5) What is the specific way in which my addiction has been manifesting itself most recently?6) Have I been obsessed with a person, place, or thing? If so, how has that gotten in the way of myrelationships with others?7) How else have I been affected mentally, physically, spiritually, and emotionally by this obsession?DenialDenial is the part of our disease that tells us we don't have a disease. When we are in denial, we are unable tosee the reality of our addiction. We minimize its effect. We blame others, citing the too-high expectations offamilies, friends, and employers. We compare ourselves with other addicts whose addiction seems "worse" thanour own. We may blame one particular drug. If we have been abstinent from drugs for some time, we mightcompare the current manifestation of our addiction with our drug use, rationalizing that nothing we do todaycould possibly be as bad as that was! One of the easiest ways to tell that we are in denial is when we findourselves giving plausible but untrue reasons for our behavior.8) Have I given plausible but untrue reasons for my behavior? What have they been?9) Have I compulsively acted on an obsession, and then acted as if I had actually planned to act that way?When were those times? How have I blamed other people for my behavior?10) How have I compared my addiction with others' addiction? Is my addiction "bad enough" if I don'tcompare it to anyone else's?11) Am I comparing a current manifestation of my addiction to the way my life was before I got clean? Am Iplagued by the idea that I should know better?12) Have I been thinking that I have enough information about addiction and recovery to get my behaviorunder control before it gets out of hand?13) Am I avoiding action because I'm afraid I will be ashamed when I face the results of my addiction? Am Iavoiding action because I'm worried about what others will think?Hitting bottom: despair and isolationOur addiction finally brings us to a place where we can no longer deny the nature of our problem. All the lies, allthe rationalizations, all the illusions fall away as we stand face-to-face with what our lives have become. Werealize we've been living without hope. We find we've become friendless or so completely disconnected that ourrelationships are a sham, a parody of love and intimacy. Though it may seem that all is lost when we findourselves in this state, the truth is that we must pass through this place before we can embark upon our journeyof recovery.14) What crisis brought me to recovery?15) What situation led me to formally work Step One?16) When did I first recognize my addiction as a problem? Did I try to correct it? If so, how? If not, why not?PowerlessnessAs addicts, we react to the word "powerless" in a variety of ways. Some of us recognize that a more accuratedescription of our situation simply could not exist, and admit our powerlessness with a sense of relief. Othersrecoil at the word, connecting it with weakness or believing it to indicate some kind of character deficiency.Understanding powerlessness - and how admitting our own powerlessness is essential to our recovery - will helpus get over any negative feelings we may have about the concept. We are powerless when the driving force inour life is beyond our control. Our addiction certainly qualifies as such an uncontrollable, driving force. Wecannot moderate or control our drug use or other compulsive behaviors, even when they are causing us to losethe things that matter most to us. We cannot stop, even when to continue will surely result in irreparable.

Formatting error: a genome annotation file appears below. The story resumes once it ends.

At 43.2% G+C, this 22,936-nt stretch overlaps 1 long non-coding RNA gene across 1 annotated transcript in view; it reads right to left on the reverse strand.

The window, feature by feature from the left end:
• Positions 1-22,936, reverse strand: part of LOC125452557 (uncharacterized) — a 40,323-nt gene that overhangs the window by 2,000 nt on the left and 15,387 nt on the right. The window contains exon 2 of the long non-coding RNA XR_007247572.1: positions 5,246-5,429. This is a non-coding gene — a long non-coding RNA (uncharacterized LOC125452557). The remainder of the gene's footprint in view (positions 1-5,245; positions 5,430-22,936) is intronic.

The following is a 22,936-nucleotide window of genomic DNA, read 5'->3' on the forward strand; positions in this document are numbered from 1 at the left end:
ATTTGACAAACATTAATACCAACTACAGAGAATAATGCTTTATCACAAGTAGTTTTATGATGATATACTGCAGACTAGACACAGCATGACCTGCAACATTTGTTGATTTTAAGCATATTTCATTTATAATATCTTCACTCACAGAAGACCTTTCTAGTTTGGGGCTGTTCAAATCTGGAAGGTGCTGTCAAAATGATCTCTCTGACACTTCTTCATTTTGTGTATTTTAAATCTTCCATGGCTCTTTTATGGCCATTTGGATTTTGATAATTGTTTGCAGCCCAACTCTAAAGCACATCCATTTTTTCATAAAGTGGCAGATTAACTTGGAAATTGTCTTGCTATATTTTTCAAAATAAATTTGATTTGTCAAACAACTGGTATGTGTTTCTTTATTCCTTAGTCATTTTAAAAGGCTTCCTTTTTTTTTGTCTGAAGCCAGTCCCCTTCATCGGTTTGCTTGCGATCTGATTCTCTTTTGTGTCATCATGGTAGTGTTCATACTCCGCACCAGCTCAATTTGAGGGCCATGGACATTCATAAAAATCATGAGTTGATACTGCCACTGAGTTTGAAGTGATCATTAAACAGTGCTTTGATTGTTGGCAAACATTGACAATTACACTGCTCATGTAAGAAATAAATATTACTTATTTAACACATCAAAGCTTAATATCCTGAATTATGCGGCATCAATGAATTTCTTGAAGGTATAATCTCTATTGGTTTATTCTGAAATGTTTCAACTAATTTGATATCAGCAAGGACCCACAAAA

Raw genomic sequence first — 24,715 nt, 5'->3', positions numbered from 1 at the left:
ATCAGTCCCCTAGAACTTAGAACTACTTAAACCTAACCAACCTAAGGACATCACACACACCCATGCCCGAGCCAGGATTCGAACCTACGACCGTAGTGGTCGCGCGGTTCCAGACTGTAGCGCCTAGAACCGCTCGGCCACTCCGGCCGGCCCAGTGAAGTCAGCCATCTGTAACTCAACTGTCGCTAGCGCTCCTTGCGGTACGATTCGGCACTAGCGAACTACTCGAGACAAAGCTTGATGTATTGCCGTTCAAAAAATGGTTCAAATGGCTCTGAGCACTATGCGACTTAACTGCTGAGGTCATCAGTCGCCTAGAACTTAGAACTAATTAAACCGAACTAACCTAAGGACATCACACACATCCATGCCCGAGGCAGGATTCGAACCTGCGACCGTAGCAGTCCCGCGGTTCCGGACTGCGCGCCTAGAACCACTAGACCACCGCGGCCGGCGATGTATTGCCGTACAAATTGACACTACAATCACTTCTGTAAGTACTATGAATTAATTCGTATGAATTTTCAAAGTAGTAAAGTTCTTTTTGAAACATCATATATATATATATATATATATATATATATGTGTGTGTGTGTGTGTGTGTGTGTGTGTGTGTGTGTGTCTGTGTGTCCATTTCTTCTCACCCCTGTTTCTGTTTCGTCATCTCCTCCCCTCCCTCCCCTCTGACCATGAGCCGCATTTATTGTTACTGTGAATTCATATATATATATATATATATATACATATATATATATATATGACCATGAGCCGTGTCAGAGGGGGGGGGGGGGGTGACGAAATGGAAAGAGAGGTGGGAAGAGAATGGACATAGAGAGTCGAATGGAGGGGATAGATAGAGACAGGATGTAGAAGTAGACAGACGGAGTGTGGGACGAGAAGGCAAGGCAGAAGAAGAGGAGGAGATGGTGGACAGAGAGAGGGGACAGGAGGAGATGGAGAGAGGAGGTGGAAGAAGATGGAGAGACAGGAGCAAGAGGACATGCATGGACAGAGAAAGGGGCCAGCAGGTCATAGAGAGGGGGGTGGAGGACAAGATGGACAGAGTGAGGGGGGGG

physical damage. We find ourselves doing things that we would never do if it weren't for our addiction; thingsthat make us shudder with shame when we think of them. We may even decide that we don't want to use, thatwe aren't going to use, and realize we are simply unable to stop when the opportunity presents itself.We may have tried to abstain from drug use or other compulsive behaviors - perhaps with some success - for aperiod of time without a program, only to find that our untreated addiction eventually takes us right back towhere we were before. In order to work the First Step, we need to prove our own individual powerlessness toourselves on a deep level.17) Over what, exactly, am I powerless?18) I've done things while acting out on my addiction that I would never do when focusing on recovery. Whatwere they?19) What things have I done to maintain my addiction that went completely against all my beliefs and values?20) How does my personality change when I'm acting out on my addiction? (For example: Do I becomearrogant? Self-centered? Mean-tempered? Passive to the point where I can't protect myself? Manipulative?Whiny?)21) Do I manipulate other people to maintain my addiction? How?22) Have I tried to quit using and found that I couldn't? Have I quit using on my own and found that my life wasso painful without drugs that my abstinence didn't last very long? What were these times like?23) How has my addiction caused me to hurt myself or others?UnmanageabilityThe First Step asks us to admit two things: one, that we are powerless over our addiction; and two, that our liveshave become unmanageable. Actually, we would be hard pressed to admit one and not the other. Ourunmanageability is the outward evidence of our powerlessness. There are two general types of unmanageability:outward unmanageability, the kind that can be seen by others; and inner, or personal, unmanageability. Outwardunmanageability is often identified by such things as arrests, job losses, and family problems. Some of ourmembers have been incarcerated. Some have never been able to sustain any kind of relationship for more than afew months. Some of us have been cut off from our families, asked never again to contact them. Inner orpersonal unmanageability is often identified by unhealthy or untrue belief Systems about ourselves, the world welive in, and the people in our